The Past, Rising, Falling.

The news here is that the peepers have returned. In the evening, I walk past the two ballfields where the little kids and then the big kids are playing baseball, and up the hill where pavement turns to dirt. Right at the edge of town, there’s a neighborhood where people are living rough. Along the roadside, I spy empty milk cartons and a clear plastic bag jammed with Christmas bows. There’s a swathe of hemlock and cedar, and then the fields and maples begin.

A few days before, I was writing in the local coffee shop when a woman I once knew fairly well stopped in. She sat down with her latte, and we talked for a little bit about the nursery school we once started and where our kids are now.

Then she turned the conversation and acknowledged that something lay between us. I closed my laptop and slid it in my backpack. We spoke about a fire, a burned construction site, a rekindling of the fire, and losses to both our families. It’s early morning yet. We’re in a corner by the window. The baristas are laughing at the counter, and no one can overhead our words. Quickly, we pair up our memories, and it’s shocking how our memories sync of that time. Until we diverge. We pause at the mention of the third family. I have about a 100 questions I want to ask. My shock appears mirrored in her eyes. She’s forgotten all about her coffee.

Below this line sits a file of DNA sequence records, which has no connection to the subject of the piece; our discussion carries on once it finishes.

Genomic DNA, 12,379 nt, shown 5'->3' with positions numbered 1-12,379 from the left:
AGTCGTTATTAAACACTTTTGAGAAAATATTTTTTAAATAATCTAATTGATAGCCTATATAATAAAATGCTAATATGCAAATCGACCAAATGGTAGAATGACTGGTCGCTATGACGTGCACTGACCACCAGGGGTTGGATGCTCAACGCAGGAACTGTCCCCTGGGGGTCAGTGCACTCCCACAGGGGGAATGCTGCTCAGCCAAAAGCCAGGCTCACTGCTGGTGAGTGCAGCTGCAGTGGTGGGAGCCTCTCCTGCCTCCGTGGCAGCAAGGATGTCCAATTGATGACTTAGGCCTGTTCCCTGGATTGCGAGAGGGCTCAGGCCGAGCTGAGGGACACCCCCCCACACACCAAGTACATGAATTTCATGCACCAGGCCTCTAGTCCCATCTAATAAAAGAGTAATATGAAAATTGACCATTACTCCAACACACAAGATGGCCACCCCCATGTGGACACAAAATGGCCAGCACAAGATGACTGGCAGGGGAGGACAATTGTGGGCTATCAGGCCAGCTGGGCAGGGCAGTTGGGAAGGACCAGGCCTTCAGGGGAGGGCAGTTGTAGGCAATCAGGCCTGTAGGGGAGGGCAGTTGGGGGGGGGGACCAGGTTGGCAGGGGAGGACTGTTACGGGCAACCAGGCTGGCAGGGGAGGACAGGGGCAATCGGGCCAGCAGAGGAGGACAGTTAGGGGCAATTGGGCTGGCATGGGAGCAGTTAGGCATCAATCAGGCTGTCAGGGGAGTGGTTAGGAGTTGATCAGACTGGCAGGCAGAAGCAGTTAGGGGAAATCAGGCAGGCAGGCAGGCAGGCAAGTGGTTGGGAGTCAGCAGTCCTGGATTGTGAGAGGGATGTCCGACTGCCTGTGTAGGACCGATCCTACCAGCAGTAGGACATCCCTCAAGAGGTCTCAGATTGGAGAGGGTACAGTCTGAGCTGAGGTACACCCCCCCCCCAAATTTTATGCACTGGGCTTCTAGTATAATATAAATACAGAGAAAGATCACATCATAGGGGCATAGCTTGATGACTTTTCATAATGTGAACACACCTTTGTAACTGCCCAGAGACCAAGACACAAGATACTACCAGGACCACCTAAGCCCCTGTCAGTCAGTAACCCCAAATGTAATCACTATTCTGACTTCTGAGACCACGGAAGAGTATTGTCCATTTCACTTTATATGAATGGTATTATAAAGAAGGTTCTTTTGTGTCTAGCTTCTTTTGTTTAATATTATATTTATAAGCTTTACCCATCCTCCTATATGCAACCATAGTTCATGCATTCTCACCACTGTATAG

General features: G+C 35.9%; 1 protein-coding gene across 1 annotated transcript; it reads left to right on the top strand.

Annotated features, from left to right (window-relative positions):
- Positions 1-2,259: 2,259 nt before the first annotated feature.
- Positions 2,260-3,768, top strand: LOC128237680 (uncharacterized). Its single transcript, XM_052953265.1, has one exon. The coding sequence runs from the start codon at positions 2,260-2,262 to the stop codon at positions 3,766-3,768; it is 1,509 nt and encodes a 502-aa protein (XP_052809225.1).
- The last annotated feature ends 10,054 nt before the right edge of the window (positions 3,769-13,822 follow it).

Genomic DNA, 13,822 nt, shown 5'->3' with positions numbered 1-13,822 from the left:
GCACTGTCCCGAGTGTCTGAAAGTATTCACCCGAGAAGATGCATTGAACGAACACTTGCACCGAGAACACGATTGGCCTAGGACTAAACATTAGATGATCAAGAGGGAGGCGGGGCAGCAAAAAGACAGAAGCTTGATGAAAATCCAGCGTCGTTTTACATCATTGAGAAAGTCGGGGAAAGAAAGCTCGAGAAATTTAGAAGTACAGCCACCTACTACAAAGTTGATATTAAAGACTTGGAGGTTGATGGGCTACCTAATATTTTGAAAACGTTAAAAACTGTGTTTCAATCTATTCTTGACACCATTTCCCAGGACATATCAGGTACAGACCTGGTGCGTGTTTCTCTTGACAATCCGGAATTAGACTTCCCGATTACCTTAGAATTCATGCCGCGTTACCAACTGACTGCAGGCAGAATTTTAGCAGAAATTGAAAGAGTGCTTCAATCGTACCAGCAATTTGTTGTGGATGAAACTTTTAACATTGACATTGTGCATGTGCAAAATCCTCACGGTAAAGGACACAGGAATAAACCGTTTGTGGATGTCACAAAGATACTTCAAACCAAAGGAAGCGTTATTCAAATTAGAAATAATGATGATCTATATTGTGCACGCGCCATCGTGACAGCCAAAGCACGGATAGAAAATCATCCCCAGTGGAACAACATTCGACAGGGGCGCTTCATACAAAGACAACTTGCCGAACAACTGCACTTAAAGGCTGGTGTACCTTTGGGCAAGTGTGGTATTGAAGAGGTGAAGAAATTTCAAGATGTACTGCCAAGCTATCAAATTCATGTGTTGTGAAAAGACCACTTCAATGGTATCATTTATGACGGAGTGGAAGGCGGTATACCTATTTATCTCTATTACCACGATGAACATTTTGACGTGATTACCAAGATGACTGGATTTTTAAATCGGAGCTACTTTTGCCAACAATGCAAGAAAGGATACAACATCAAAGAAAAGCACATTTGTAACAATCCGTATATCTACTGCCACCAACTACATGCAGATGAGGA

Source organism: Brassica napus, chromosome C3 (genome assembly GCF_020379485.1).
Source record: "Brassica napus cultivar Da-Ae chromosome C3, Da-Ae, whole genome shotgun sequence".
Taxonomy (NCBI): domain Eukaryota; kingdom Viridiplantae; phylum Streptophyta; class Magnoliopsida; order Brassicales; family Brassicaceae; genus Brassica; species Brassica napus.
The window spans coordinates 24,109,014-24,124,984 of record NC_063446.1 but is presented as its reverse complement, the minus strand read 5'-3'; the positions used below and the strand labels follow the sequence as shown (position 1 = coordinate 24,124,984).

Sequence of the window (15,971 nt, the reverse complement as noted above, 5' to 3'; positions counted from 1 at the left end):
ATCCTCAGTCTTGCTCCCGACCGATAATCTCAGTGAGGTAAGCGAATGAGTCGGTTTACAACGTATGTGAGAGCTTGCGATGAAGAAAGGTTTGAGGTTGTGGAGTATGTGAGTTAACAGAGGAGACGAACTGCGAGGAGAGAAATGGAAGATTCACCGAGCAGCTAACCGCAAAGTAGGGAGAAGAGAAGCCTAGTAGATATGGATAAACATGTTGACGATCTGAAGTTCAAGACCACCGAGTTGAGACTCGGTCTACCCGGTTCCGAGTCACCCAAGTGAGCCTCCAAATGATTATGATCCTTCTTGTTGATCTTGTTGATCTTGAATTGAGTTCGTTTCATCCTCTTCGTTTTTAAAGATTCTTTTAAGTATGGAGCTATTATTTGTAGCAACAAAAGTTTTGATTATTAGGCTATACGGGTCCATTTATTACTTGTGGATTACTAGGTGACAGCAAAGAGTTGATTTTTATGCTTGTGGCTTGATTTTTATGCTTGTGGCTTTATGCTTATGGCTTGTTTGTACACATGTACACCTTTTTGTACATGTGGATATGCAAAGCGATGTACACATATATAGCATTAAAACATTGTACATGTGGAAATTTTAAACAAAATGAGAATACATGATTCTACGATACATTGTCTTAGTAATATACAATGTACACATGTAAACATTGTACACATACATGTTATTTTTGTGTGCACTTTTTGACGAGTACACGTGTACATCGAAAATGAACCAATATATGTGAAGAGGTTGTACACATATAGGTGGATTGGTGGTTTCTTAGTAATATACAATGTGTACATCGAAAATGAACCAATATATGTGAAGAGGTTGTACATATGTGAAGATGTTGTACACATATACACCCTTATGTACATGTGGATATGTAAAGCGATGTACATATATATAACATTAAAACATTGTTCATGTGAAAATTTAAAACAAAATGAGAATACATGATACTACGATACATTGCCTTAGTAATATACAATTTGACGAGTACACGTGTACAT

How do you ever understand the past? We’ve both divorced, moved houses and towns, raised children, created new working lives. And yet there it is, running like a subterranean stream, the past.

Her acquaintance walks in, and she stands up. I slip my notebook in my backpack, say goodbye, have a nice day to the barista, and walk down the sidewalk to the post office.

6 thoughts on “The Past, Rising, Falling.

  1. The past is big and swollen and swallowing–and gone. The power it has is the power we give it, and we are generous. I want to believe it all can help us be better and be stronger and be kinder, but the truth of that is choice upon choice upon choice. I don’t always choose well, but often enough, I hope.

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